One of the nation's top Christian magazine publications called for the removal of President Trump on Thursday, one day after the House of Representatives passed two articles of impeachment against him.
In an editorial titled "Trump Should Be Removed From Office," Christianity Today editor-in-chief Mark Galli invoked the mission of the magazine's founder, Billy Graham, to "help evangelical Christians interpret the news in a manner that reflects their faith."
"We want CT to be a place that welcomes Christians from across the political spectrum, and reminds everyone that politics is not the end and purpose of our being," Galli wrote. "That said, we do feel it necessary from time to time to make our own opinions on political matters clear—always, as Graham encouraged us, doing so with both conviction and love. We love and pray for our president, as we love and pray for leaders (as well as ordinary citizens) on both sides of the political aisle."
Galli acknowledged that Democrats "have had it out for [Trump] from day one" and that the president "did not have a serious opportunity to offer his side of the story" during the impeachment process.
However, "the facts in this instance are unambiguous: The president of the United States attempted to use his political power to coerce a foreign leader to harass and discredit one of the president’s political opponents. That is not only a violation of the Constitution; more importantly, it is profoundly immoral," Galli said.
He explained, "The reason many are not shocked about this is that this president has dumbed down the idea of morality in his administration. He has hired and fired a number of people who are now convicted criminals. He himself has admitted to immoral actions in business and his relationship with women, about which he remains proud. His Twitter feed alone—with its habitual string of mischaracterizations, lies, and slanders—is a near perfect example of a human being who is morally lost and confused."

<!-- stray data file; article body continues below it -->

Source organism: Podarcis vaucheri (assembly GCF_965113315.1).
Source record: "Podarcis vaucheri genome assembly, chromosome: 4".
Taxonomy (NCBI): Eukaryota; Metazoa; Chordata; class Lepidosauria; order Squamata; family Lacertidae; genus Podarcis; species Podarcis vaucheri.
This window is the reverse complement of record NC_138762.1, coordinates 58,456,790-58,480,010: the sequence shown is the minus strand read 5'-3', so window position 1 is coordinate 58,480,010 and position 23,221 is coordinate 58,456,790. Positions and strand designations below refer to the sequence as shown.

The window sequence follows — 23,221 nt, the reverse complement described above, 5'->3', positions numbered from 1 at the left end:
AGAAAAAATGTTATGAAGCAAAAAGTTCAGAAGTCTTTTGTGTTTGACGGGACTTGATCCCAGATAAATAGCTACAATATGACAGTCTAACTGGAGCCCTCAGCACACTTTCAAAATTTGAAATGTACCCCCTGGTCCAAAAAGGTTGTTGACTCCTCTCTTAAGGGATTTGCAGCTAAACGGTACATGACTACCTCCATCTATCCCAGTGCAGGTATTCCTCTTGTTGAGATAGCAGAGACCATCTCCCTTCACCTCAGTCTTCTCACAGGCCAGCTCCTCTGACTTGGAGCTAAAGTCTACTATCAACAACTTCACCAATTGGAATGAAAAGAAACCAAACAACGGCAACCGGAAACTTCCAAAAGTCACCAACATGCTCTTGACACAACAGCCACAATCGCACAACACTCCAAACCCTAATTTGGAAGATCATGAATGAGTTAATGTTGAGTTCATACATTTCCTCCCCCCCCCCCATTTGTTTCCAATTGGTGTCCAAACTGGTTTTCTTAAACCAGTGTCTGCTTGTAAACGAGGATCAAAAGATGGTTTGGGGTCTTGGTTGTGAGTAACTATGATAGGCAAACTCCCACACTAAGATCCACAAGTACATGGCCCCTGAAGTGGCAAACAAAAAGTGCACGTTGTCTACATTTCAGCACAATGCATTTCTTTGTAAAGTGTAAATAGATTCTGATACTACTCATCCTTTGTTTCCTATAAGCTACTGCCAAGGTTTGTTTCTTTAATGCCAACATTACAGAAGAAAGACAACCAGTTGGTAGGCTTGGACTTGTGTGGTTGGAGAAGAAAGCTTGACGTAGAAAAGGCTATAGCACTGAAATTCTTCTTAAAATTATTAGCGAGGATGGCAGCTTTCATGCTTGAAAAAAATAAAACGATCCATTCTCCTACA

Democrats said Trump pressured Ukraine to investigate the dealings of former Vice President Joe Biden and his son Hunter in that country, withholding aid for a time as part of a "quid-pro-quo." Trump and the White House repeatedly have denied doing anything wrong.
Galli recalled a CT piece written in 1998 during then-President Clinton's impeachment, reading, "Unsavory dealings and immoral acts by the president and those close to him have rendered this administration morally unable to lead."
"Unfortunately, the words that we applied to Mr. Clinton 20 years ago apply almost perfectly to our current president," Galli continued. "Whether Mr. Trump should be removed from office by the Senate or by popular vote next election—that is a matter of prudential judgment. That he should be removed, we believe, is not a matter of partisan loyalties but loyalty to the Creator of the Ten Commandments."
The CT editor-in-chief urged his readers to remind themselves "you are and whom you serve," warning them by asking "will anyone take anything we say about justice and righteousness with any seriousness for decades to come" if they don't "reverse course" with their support of Trump.
"We have reserved judgment on Mr. Trump for years now. Some have criticized us for our reserve... To use an old cliché, it’s time to call a spade a spade, to say that no matter how many hands we win in this political poker game, we are playing with a stacked deck of gross immorality and ethical incompetence," Galli wrote. "Just when we think it’s time to push all our chips to the center of the table, that’s when the whole game will come crashing down. It will crash down on the reputation of evangelical religion and on the world’s understanding of the gospel. And it will come crashing down on a nation of men and women whose welfare is also our concern."